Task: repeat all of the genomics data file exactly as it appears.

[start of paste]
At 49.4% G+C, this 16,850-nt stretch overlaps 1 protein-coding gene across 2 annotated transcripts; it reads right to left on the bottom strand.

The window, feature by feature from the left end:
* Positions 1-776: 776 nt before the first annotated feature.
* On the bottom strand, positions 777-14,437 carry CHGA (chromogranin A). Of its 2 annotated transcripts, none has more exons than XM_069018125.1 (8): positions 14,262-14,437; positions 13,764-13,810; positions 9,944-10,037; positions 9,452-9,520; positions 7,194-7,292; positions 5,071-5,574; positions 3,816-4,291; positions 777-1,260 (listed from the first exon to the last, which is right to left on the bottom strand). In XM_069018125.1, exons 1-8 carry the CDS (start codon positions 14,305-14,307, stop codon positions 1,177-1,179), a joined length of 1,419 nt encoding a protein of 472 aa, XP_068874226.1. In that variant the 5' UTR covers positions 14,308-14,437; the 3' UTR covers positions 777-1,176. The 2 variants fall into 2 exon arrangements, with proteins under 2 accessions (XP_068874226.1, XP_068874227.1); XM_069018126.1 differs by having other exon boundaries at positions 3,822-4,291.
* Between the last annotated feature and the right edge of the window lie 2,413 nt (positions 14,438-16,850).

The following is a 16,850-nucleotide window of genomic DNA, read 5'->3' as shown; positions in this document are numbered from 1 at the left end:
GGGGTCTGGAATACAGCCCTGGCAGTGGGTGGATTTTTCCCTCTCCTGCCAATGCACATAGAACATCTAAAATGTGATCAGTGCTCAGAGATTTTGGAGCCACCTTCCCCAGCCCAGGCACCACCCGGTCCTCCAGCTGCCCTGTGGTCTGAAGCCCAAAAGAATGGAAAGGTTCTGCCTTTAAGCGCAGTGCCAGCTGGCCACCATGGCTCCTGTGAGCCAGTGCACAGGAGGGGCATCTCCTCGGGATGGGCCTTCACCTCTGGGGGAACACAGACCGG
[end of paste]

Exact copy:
At 49.4% G+C, this 16,850-nt stretch overlaps 1 protein-coding gene across 2 annotated transcripts; it reads right to left on the bottom strand.

The window, feature by feature from the left end:
* Positions 1-776: 776 nt before the first annotated feature.
* On the bottom strand, positions 777-14,437 carry CHGA (chromogranin A). Of its 2 annotated transcripts, none has more exons than XM_069018125.1 (8): positions 14,262-14,437; positions 13,764-13,810; positions 9,944-10,037; positions 9,452-9,520; positions 7,194-7,292; positions 5,071-5,574; positions 3,816-4,291; positions 777-1,260 (listed from the first exon to the last, which is right to left on the bottom strand). In XM_069018125.1, exons 1-8 carry the CDS (start codon positions 14,305-14,307, stop codon positions 1,177-1,179), a joined length of 1,419 nt encoding a protein of 472 aa, XP_068874226.1. In that variant the 5' UTR covers positions 14,308-14,437; the 3' UTR covers positions 777-1,176. The 2 variants fall into 2 exon arrangements, with proteins under 2 accessions (XP_068874226.1, XP_068874227.1); XM_069018126.1 differs by having other exon boundaries at positions 3,822-4,291.
* Between the last annotated feature and the right edge of the window lie 2,413 nt (positions 14,438-16,850).

The following is a 16,850-nucleotide window of genomic DNA, read 5'->3' as shown; positions in this document are numbered from 1 at the left end:
GGGGTCTGGAATACAGCCCTGGCAGTGGGTGGATTTTTCCCTCTCCTGCCAATGCACATAGAACATCTAAAATGTGATCAGTGCTCAGAGATTTTGGAGCCACCTTCCCCAGCCCAGGCACCACCCGGTCCTCCAGCTGCCCTGTGGTCTGAAGCCCAAAAGAATGGAAAGGTTCTGCCTTTAAGCGCAGTGCCAGCTGGCCACCATGGCTCCTGTGAGCCAGTGCACAGGAGGGGCATCTCCTCGGGATGGGCCTTCACCTCTGGGGGAACACAGACCGG